Following in the tranquil footsteps of Jonas reappears the ubiquitous “Oliver Optic,” whose fertility can by no means be exhausted in army and navy stories. Are there not the “Boat-Club Series,” and the “Riverdale Series,” and the “Woodville Series”? These all belong to the paths of peace,
ere yet the war began, or when it was beginning; their scene is laid in fresh fields and pastures old. To-day, which among these are of this year’s books passes the power of arithmetic; but no matter,—they are perennial in their flow. The dozen little “Riverdale” specimens are in very large type, for very little children: here we have the stream, so to speak, at the fountain-head. The “Boat Club” books are the best; they are fresh and lively, with a good deal of boyish slang, and a great deal of adventure. Neither of these traits is a serious objection; but the critic-pen must demur when a well-taught school-girl is made to say, “I don’t know as you will,” and is described as being chased with murderous intent by that very harmless reptile, the black snake. It might also be objected that the boys’ boats cost too much, and carry too many oars for reasonable probability; and that the recruits in the frontispiece to “In-doors and Out” are holding their guns in a manner now happily obsolete. But these are trifles; and this writer’s books, though evidently written with a rapidity that seems to take one’s breath away, are certainly effective, and must be poular.
Far superior in literary execution is the only imported story of the higher order which the year can offer. “Countess Kate” is a tale of girlish life in England, carefully and thoroughly written, full of childish character, and with an admirable moral. It aims to show the superior efficacy of love over sternness in dealing with a spirited child; and is thoroughly wholesome and truthful, although the “Countess” part must afford some bewilderment to those small readers as yet happily unacquainted with the British peerage.
Indeed, it is singular how much more of the aroma of American nationality one can get from our children’s books than from any others, although one would at first suppose that these little people must lead much the same life, wherever on the globe they dwell. In these books by Abbott and Adams, for example, one enjoys with zest those hearty New England associations which cultivated wits and accomplished poets miss. Men and women meet as they meet in life,—come together with some gusto at Thanksgiving, part in earnest at the demand of war. External nature itself seems more sincere and genuine;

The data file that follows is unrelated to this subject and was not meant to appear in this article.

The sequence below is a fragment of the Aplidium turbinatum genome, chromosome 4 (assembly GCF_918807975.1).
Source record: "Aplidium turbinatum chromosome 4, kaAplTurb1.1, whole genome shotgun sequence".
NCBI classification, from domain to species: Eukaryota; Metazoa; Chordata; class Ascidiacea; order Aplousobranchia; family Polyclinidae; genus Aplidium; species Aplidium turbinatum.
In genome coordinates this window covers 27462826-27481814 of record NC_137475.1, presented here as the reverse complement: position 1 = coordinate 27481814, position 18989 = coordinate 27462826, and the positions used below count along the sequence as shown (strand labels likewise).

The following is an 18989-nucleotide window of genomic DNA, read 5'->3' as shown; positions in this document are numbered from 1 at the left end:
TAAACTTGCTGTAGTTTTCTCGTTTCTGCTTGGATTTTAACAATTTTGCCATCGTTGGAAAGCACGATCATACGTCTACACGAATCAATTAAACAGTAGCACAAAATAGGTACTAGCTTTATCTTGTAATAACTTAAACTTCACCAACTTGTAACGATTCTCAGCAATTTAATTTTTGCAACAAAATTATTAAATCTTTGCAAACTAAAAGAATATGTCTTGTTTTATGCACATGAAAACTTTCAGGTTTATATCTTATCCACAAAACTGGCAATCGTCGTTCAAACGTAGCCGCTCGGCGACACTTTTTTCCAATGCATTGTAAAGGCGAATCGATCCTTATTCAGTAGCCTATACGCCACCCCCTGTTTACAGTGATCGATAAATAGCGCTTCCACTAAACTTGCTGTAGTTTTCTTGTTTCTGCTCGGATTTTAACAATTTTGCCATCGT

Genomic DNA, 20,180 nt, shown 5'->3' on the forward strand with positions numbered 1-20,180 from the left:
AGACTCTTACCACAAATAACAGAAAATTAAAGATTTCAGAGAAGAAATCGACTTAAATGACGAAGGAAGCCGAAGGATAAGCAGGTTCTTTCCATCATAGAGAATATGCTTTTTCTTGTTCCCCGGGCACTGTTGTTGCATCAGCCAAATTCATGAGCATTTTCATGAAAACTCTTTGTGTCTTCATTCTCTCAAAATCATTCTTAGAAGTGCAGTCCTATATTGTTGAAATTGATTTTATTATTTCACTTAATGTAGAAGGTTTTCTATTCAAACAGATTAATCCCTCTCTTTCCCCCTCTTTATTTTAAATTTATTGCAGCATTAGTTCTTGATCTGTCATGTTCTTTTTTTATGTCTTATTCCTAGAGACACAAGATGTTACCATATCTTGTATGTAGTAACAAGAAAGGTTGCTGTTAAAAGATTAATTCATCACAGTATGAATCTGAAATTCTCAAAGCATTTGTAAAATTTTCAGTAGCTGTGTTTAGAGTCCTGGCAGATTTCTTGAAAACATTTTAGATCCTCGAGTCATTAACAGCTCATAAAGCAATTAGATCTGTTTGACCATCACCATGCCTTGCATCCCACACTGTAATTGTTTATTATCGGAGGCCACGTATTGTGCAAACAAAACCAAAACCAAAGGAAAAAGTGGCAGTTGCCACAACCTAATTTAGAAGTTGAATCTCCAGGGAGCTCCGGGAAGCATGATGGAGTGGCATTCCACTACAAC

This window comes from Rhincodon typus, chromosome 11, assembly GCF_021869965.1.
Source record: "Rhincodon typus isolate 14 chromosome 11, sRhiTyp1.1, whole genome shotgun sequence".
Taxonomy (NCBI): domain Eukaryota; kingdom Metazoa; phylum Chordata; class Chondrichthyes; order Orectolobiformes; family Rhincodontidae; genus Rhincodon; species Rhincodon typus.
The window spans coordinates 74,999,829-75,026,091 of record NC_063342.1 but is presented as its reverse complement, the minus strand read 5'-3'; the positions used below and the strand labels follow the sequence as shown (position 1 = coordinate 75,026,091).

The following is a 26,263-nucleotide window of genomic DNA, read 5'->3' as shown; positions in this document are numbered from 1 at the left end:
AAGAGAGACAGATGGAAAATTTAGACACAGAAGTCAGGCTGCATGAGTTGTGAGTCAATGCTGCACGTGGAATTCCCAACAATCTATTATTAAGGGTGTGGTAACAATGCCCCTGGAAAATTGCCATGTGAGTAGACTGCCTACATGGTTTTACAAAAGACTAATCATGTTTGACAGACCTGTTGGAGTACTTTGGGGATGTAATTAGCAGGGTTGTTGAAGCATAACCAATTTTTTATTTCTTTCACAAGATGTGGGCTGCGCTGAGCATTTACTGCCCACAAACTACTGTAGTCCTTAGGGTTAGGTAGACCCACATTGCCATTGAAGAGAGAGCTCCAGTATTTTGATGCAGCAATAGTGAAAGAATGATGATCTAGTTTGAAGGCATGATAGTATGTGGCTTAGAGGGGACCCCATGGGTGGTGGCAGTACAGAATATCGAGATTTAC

these baths and boatings are cool and fresh, these winter fires glow with a solid warmth, these blackberries stain, these chestnut-burs [sic] have prickles. Even Hawthorne, with all his delicate delineation of the life of Pilgrim days, only threw the same faint haze of distance, or more of it, over the life around him. His “Blithedale Romance” was more remote and unreal than “The Scarlet Letter.” There is the same incongruity that one may see in the English designs for Kavanagh, where the shabby Irishman who collects old boots in the neighborhood of Boston becomes a picturesque mediæval swain, in jerkin and gartered hose.
Passing from the Puritan shell, our American civilization is developing into a new type, far more comprehensive, but for that very reason not yet homongeneous enough to be manipulated into works of art. All its spirit is indigenous, while most of its forms are exotic. Of course, as we remove farther from childhood the discrepancy becomes more plain. Every American child, unless he has the misfortune to be transplanted across the Atlantic for schooling, is American in early associations; while every highly educated man among us has half his thoughts in Europe. It is pleasant, therefore, to revert to these children’s books, which are at least in the vernacular. To those over-saturated with Transatlantic traditions, we recommend a course of “Little Prudy.” An epoch may yet come when American art may paint a maturer civilization, which shall grow from the common ground, and be as fresh and healthful as this childish society.